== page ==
Superconducting Circuit Optomechanics


The theme of this project is the investigation of optomechanics – light coupled to mechanical motion at the microscale – using superconducting circuits in the microwave domain [1]. The idea is to create an inductor-capacitor circuit made out of a thin film superconductor where the capacitor is mechanically compliant, i.e. one of its electrodes is a suspended membrane [2]. As this membrane vibrates, it modulates the capacitance and, in turn, the resonance frequency of the microwave cavity. The microwave field also exerts pressure on the capacitor plates. The superconducting circuit architecture provides an agile platform to extend standard optomechanics to multimode optomechanics, where multiple microwave modes are coupled to the same mechanical mode (or to multiple mechanical modes). It also connects optomechanics to circuit quantum electrodynamics, a field which has gained a lot of momentum due to its potential for a scalable quantum computer. We are pursuing several directions in circuit optomechanics.


Fig. 1 caption: The experimental setup and the multimode electromechanical device.

  1. The experiments are performed in a dilution refrigerator capable of achieving 10 mK at base temperature.
  2. The optomechanical circuit is fabricated on a sapphire chip and measured in a copper sample holder. The chips are fabricated at the Center of Micronanotechnology (CMi) at EPFL.
  3. The circuit supports two electromagnetic modes which are both coupled to the motion of a small, micrometer-scale membrane (shown as inset).

The reversed dissipation regime

A particularly interesting goal is to achieve the reversed dissipation regime in optomechanics [3]. This means to have a dissipation rate of the mechanical mode larger than the dissipation of the microwave mode (typically, it is not the case: in standard microwave optomechanical systems the dissipation rate Γm of the mechanical mode is in the order of 10 Hz, while the dissipation of the microwave mode is order of 100 kHz). In this regime, the mechanical element provides an extra dissipative – but ideally still cold – reservoir to the microwave field, making possible observations beyond standard optomechanics. The theoretical concepts can also be explained in terms of reservoir engineering, highlighting the connection between the two fields.

Interestingly, in this regime dynamical back-action occurs on microwave light (as opposed to the mechanical element as in standard optomechanics), and one can control the susceptibility of the microwave mode by tuning its coupling to the mechanical reservoir [4-5].

Quantum-limited amplification of microwaves and masing

Once the reversed dissipation regime is achieved, one can use it to amplify microwave signals with minimum added noise – as dictated by quantum mechanics – provided that the mechanical element is close to its quantum ground state. These types of amplifiers are called quantum-limited amplifiers and they have become technologically feasible and relevant in the field of quantum technologies (quantum computing, quantum sensing etc.) in recent years. We have performed the first realization and characterization of such a device based on the mechanical reservoir [4]. Once the parametric instability threshold is reached, backaction amplification leads to stimulated emission of microwaves and maser action using the mechanical oscillator as the gain medium.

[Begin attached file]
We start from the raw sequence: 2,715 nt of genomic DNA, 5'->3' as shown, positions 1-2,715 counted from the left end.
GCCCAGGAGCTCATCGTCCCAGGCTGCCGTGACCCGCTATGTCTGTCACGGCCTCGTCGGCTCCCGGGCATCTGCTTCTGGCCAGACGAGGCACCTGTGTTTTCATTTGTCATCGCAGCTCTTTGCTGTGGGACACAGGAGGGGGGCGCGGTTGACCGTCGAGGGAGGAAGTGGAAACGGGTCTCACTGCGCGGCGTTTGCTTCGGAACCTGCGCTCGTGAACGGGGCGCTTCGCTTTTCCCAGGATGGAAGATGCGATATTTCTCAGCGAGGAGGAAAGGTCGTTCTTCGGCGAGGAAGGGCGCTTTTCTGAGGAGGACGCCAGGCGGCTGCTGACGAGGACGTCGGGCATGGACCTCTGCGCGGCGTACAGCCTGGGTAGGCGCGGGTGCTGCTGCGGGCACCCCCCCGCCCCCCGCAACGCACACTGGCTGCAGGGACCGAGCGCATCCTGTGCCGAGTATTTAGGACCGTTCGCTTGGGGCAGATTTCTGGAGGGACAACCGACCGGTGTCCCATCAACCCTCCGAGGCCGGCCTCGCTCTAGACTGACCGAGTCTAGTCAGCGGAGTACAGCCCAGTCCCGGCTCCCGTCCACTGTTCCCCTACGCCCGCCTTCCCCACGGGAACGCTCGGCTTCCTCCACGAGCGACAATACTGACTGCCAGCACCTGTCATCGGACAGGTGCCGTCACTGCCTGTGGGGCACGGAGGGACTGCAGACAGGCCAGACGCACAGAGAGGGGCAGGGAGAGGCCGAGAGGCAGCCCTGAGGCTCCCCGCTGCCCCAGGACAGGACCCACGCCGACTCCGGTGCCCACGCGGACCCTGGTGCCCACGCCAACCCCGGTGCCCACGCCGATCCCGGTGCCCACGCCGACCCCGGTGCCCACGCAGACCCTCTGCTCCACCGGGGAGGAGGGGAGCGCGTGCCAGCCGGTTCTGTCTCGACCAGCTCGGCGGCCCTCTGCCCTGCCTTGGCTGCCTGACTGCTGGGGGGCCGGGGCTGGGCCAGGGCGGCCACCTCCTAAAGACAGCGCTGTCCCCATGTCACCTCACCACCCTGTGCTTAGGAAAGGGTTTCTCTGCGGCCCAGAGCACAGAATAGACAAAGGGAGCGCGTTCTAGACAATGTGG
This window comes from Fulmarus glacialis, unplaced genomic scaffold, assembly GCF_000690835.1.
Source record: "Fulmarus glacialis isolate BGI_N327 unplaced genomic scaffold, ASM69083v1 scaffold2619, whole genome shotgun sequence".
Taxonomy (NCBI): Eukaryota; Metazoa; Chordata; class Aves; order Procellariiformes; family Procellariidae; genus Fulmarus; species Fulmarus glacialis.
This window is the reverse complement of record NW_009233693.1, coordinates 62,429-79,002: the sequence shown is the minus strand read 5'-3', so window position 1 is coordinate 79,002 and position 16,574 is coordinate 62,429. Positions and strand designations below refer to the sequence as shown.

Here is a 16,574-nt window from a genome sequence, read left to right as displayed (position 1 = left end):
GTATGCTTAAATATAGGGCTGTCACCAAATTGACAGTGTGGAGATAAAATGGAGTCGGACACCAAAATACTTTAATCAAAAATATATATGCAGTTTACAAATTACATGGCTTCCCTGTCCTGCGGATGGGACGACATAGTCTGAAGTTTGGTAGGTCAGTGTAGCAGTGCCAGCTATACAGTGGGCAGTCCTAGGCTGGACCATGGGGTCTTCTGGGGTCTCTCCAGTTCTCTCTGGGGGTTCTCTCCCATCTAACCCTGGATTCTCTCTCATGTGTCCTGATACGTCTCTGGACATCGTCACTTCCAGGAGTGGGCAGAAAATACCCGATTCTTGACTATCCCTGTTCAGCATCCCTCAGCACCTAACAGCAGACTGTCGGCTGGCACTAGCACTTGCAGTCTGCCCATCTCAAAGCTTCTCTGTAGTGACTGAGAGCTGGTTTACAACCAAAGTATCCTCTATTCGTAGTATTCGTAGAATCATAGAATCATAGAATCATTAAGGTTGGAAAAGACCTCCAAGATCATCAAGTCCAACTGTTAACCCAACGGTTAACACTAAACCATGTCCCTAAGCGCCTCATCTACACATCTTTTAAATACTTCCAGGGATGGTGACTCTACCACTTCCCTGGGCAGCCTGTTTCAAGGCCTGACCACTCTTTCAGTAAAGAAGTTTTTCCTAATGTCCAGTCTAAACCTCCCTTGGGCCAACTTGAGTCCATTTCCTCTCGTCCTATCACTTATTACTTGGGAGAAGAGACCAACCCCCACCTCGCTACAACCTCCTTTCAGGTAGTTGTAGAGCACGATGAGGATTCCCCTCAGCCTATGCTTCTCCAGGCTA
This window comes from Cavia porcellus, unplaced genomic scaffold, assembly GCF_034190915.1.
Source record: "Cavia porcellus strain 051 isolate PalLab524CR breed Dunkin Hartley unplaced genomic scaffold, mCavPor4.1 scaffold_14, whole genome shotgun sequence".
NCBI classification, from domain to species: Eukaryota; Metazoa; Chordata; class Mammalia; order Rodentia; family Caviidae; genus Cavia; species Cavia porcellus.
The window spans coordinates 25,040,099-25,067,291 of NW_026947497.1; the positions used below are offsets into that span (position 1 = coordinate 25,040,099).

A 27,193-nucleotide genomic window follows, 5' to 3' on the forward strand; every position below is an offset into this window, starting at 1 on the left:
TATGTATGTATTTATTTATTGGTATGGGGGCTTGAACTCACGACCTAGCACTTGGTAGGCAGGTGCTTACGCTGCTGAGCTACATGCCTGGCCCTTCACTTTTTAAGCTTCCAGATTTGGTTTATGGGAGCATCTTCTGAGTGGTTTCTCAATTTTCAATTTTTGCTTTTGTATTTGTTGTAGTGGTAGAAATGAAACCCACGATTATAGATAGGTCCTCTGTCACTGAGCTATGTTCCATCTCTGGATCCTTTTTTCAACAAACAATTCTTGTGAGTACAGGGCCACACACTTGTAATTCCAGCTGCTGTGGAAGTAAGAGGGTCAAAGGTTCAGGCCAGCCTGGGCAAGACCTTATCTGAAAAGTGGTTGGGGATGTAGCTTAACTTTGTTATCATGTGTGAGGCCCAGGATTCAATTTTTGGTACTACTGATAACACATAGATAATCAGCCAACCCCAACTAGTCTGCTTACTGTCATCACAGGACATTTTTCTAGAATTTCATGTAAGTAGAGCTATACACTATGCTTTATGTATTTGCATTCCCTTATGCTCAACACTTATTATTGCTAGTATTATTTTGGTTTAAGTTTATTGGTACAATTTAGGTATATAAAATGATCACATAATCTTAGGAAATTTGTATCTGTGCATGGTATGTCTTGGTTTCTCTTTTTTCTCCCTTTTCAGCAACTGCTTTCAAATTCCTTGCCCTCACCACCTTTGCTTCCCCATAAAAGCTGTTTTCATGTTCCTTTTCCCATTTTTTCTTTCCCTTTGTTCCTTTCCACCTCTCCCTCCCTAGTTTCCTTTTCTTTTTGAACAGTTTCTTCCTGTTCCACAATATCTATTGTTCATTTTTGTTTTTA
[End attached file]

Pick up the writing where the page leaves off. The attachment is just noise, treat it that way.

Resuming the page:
Nonreciprocal microwave devices based on optomechanics

Nonreciprocal devices such as isolators or circulators are central to radio-frequency and microwave signal processing and also in optical systems. In the microwave domain, commercially available non-reciprocal devices are based on magnetic materials. They are inherently lossy, cannot be integrated on chip and employ ferrite materials or magnetic fields. Therefore, non-magnetic alternatives are highly sought-after in the field of quantum information processing. Exploiting the multimode optomechanical platform, it is possible to construct a system with nonreciprocal behaviour [6-8]. In these experiments, an additional mechanical mode is used. We demonstrated over 20 dB of isolation and the reconfigurability of the direction of isolation by tuning the relative phase of the control pumps.



[1] M. Aspelmeyer, T. J. Kippenberg and F. Marquardt: Cavity optomechanics. Reviews of Modern Physics 86 (2014)
[2] J. D. Teufel et al: Circuit cavity electromechanics in the strong-coupling regime. Nature 471 204 – 208 (2011)
[3] A. Nunnenkamp, V. Sudhir, A. K. Feofanov, A. Roulet and T. J. Kippenberg: Quantum-limited amplification and parametric instability in the reversed dissipation regime of cavity optomechanics. Physical Review Letters 113 023604 (2014)
[4] L. D. Tóth, N. R. Bernier, A. Nunnenkamp, A. K. Feofanov and T. J. Kippenberg: A dissipative quantum reservoir for microwave light using a mechanical oscillator. Nature Physics 13, 787-793 (2017)
[5] L. D. Tóth, N. R. Bernier, A. K. Feofanov and T. J. Kippenberg: A maser based on dynamical backaction on microwave light. Physics Letters A, In press, available online: (2017)
[6] N. R. Bernier, L. D. Tóth,  A. Koottandavida, M. A. Ioannou, D. Malz, A. Nunnenkamp, A. K. Feofanov and T. J. Kippenberg: Nonreciprocal reconfigurable microwave optomechanical circuit. Nature Communications 8, 604 (2017)
[7] D. Malz, L. D. Tóth, N. R. Bernier, A. K. Feofanov, T. J. Kippenberg and A. Nunnenkamp: Quantum-limited directional amplifiers with optomechanics. Physical Review Letters 120 023601 (2018
[8] N. R. Bernier, L. D. Tóth, A. K. Feofanov and T. J. Kippenberg: Nonreciprocity in microwave optomechanical circuits. To appear in a special issue “Magnet-less Nonreciprocity in Electromagnetics” in IEEE Antennas and Wireless Propagation Letters.